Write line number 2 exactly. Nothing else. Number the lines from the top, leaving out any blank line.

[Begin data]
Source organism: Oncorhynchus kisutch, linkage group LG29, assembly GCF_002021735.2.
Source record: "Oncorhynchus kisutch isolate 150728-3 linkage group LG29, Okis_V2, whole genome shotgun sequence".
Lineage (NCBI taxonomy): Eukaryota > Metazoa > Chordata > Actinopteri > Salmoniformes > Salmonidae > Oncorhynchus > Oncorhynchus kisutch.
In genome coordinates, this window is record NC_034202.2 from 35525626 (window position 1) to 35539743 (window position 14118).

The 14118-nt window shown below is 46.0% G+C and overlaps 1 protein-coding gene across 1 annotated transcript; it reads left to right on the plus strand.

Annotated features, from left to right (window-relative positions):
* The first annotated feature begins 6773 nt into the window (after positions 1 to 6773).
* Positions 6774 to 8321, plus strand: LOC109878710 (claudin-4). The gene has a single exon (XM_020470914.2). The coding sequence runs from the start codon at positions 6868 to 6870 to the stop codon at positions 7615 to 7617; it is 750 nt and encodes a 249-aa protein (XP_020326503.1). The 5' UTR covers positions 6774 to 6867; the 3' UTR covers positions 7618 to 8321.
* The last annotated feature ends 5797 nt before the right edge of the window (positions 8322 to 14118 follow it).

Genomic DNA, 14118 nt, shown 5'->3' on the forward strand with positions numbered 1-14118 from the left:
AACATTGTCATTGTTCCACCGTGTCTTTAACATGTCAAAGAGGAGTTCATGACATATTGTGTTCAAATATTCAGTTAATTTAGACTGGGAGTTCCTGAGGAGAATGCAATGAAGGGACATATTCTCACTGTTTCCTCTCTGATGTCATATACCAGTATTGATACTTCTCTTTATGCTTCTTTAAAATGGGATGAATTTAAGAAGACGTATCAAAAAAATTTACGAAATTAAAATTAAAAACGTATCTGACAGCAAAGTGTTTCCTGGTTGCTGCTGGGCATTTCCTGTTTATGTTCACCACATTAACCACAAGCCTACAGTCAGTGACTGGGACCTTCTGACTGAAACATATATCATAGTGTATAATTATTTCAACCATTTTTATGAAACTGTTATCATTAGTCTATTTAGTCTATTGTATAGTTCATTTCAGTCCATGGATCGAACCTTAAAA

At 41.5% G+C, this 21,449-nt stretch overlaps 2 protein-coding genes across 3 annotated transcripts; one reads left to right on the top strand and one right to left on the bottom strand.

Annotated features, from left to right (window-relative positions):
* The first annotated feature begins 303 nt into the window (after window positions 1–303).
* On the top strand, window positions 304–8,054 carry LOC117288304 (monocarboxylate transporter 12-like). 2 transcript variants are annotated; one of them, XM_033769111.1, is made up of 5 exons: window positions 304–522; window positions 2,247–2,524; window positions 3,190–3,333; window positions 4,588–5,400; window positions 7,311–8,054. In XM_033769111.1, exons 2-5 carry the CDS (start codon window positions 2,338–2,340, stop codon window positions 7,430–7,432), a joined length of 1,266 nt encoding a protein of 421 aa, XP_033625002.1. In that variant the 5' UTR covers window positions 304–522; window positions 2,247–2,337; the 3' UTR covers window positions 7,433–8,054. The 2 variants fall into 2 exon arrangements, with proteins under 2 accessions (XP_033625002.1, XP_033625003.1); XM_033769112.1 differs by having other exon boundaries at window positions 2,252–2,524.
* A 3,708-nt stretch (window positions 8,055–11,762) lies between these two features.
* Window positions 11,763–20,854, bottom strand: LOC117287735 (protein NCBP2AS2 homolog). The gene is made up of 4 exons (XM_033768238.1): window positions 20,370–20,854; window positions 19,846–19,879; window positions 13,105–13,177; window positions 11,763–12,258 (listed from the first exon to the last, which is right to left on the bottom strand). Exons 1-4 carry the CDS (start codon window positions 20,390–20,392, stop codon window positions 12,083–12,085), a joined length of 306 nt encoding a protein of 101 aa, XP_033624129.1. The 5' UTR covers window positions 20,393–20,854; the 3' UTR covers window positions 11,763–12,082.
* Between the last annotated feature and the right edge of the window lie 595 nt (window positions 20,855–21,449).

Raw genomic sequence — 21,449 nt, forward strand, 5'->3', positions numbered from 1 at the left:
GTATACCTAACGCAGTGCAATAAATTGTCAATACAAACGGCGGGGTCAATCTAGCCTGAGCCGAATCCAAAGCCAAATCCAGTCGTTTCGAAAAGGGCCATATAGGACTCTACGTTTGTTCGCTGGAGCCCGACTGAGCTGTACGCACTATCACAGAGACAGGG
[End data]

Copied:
Source record: "Oncorhynchus kisutch isolate 150728-3 linkage group LG29, Okis_V2, whole genome shotgun sequence".